Fire truck responding to collision on freeway in Fontana is struck from behind by big rig | News

A fire truck that was responding to a collision was struck from behind by a big rig on the Interstate 10 Freeway in Fontana in the early morning hours of June 3, according to the San Bernardino County Fire Department.

At about 2:34 a.m., Medic Engine 76 (ME76) from the Bloomington Fire Station was on the westbound side of the freeway, just east of Sierra Avenue, to safely block the earlier collision when the big rig hit the apparatus from behind, said Battalion Chief Mike McClintock.

All Fire Department personnel were outside of the apparatus when it was struck and were not injured by the secondary collision, McClintock said.

Immediately after the secondary collision, firefighter-paramedics assessed for injuries and provided immediate care to two passengers in the large vehicle. Both parties inside the truck had minor injuries and declined transport.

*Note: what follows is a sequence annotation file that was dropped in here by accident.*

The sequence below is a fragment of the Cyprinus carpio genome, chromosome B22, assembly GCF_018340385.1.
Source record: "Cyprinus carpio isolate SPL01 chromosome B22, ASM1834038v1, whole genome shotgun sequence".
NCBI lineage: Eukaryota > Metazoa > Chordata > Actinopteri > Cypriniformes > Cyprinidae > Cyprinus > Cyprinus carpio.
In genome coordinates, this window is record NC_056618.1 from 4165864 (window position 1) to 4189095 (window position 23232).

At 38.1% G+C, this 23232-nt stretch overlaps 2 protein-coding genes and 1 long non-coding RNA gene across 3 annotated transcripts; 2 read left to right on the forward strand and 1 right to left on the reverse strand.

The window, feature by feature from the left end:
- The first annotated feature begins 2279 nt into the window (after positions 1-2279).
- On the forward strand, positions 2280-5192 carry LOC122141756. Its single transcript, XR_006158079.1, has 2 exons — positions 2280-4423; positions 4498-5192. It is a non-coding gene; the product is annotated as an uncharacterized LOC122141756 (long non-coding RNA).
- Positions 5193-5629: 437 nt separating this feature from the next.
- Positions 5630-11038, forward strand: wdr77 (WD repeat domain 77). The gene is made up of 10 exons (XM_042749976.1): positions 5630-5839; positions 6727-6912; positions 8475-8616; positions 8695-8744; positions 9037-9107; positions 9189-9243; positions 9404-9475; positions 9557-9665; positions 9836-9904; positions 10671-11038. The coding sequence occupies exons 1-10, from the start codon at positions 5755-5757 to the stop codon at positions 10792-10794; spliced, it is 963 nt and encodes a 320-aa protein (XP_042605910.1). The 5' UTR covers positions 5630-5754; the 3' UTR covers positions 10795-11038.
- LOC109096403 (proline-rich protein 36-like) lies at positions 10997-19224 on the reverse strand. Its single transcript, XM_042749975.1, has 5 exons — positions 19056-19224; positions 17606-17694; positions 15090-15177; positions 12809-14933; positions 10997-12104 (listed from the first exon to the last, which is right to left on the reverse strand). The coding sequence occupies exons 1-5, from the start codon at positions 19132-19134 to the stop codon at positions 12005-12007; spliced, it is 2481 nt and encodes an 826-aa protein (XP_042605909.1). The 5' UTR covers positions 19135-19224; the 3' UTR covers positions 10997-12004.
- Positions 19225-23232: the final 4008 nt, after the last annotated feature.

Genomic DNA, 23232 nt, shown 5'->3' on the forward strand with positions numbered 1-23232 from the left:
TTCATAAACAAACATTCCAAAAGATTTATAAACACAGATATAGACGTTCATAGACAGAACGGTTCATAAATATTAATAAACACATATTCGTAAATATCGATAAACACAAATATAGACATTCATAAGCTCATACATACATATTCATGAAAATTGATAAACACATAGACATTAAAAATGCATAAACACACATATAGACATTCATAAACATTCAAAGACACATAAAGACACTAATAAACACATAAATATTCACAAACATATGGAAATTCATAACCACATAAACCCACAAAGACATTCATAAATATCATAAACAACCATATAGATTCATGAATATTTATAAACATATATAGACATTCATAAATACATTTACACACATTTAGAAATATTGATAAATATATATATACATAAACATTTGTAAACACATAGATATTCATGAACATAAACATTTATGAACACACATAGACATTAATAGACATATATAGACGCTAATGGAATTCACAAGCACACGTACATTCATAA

The apparatus was successful in shielding the original scene, McClintock said.

However, ME76 sustained significant damage, and crews from Station 76 have moved into a reserve apparatus so they can continue to provide service to Bloomington and the surrounding area, McClintock said.

The California Highway Patrol is investigating the cause of both collisions.

“We are thankful that our firefighters, emergency responders and others on-scene weren’t injured this morning in Fontana. While an engine is replaceable, people are not. We are fortunate that this incident had a positive outcome but it’s a great reminder to stay alert while driving and be cautious around incidents on the freeway,” said Assistant Chief Jeff Birchfield, who oversees operations in Division 1, including Fontana.

In 2021, San Bernardino County Fire responded to nearly 10,000 traffic collisions across the vast area, many on highways. County Fire covers hundreds of miles of interstate highways, freeways and local roads over the 19,000 square mile service area.

“Please slow down, use caution and be cautious of first responders working in the roadway,” McClintock said.

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